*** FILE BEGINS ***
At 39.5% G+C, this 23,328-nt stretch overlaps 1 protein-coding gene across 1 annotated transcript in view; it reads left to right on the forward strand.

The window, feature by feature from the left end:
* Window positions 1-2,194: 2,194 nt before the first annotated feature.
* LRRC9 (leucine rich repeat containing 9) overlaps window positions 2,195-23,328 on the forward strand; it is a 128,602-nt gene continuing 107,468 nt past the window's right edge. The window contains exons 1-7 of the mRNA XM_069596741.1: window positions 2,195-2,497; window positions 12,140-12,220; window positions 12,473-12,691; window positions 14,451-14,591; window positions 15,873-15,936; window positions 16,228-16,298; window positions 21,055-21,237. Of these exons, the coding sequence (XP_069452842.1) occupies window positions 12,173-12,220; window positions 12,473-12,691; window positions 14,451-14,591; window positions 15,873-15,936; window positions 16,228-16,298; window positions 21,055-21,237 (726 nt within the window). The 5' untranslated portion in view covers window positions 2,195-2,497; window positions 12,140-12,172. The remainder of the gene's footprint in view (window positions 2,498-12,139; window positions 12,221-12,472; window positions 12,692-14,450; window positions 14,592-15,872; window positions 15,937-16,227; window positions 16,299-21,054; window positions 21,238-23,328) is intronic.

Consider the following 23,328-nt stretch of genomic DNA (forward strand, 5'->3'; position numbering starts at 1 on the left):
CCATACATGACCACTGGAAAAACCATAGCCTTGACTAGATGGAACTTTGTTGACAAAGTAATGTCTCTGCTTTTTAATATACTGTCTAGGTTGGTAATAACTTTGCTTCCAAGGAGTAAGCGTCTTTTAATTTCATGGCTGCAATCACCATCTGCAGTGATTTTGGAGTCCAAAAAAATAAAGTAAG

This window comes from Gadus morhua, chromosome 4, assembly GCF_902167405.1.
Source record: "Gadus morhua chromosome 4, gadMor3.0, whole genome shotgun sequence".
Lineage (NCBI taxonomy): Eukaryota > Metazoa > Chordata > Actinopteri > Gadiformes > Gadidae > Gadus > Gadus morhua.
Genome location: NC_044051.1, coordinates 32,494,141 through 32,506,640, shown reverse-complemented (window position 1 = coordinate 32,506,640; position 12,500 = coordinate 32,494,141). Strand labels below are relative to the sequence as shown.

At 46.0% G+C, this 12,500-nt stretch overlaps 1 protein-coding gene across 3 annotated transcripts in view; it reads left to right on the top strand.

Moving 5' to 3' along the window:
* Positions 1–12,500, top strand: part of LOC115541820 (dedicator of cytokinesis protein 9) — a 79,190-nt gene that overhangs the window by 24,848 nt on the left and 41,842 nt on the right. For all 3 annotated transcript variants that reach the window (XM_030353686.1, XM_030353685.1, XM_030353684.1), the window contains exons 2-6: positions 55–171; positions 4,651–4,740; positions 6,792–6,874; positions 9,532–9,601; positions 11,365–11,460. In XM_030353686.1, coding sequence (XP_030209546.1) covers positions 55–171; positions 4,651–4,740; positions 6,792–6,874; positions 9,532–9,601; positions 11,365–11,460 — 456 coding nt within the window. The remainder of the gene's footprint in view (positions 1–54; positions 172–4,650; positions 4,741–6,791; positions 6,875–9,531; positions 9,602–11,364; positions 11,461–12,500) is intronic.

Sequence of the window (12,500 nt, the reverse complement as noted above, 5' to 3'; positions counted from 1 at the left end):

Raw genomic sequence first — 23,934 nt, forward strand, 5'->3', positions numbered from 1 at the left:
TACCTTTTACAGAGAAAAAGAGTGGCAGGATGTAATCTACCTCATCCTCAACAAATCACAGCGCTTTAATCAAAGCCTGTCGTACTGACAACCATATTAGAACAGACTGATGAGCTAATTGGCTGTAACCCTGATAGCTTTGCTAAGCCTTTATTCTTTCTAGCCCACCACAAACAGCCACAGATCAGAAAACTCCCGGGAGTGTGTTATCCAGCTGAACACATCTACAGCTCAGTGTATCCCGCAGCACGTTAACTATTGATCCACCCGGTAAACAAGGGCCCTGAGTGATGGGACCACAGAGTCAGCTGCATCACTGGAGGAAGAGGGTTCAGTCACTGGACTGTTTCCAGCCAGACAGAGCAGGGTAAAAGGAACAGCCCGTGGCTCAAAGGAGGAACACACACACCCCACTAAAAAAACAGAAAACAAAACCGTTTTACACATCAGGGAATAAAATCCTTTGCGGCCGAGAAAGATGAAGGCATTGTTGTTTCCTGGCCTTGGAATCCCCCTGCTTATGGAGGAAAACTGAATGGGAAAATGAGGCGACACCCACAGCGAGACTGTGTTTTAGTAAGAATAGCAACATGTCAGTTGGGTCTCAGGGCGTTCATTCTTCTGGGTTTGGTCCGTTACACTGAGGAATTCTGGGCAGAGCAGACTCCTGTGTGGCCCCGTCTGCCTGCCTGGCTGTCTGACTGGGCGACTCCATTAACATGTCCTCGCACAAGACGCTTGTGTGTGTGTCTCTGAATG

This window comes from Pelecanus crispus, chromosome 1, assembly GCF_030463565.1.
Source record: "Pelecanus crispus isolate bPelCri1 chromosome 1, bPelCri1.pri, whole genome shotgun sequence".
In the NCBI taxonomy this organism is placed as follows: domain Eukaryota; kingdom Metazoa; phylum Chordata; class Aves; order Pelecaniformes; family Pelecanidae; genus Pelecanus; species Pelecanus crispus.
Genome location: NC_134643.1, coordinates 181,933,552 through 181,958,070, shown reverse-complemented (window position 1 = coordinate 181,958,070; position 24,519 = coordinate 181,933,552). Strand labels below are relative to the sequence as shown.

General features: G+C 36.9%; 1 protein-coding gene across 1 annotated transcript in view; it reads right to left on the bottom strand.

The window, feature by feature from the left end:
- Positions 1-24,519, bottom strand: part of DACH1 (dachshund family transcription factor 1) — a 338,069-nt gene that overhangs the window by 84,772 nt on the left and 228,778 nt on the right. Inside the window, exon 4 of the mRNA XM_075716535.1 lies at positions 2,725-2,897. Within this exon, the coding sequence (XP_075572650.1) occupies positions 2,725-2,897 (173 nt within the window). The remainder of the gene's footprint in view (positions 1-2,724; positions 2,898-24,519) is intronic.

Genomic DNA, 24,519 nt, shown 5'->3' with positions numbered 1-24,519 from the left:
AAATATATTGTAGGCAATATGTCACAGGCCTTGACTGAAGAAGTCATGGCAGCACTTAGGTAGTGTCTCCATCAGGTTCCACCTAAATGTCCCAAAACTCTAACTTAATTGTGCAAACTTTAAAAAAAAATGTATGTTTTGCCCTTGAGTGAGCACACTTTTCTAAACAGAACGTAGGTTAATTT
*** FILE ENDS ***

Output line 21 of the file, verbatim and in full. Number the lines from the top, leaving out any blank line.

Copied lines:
General features: G+C 36.9%; 1 protein-coding gene across 1 annotated transcript in view; it reads right to left on the bottom strand.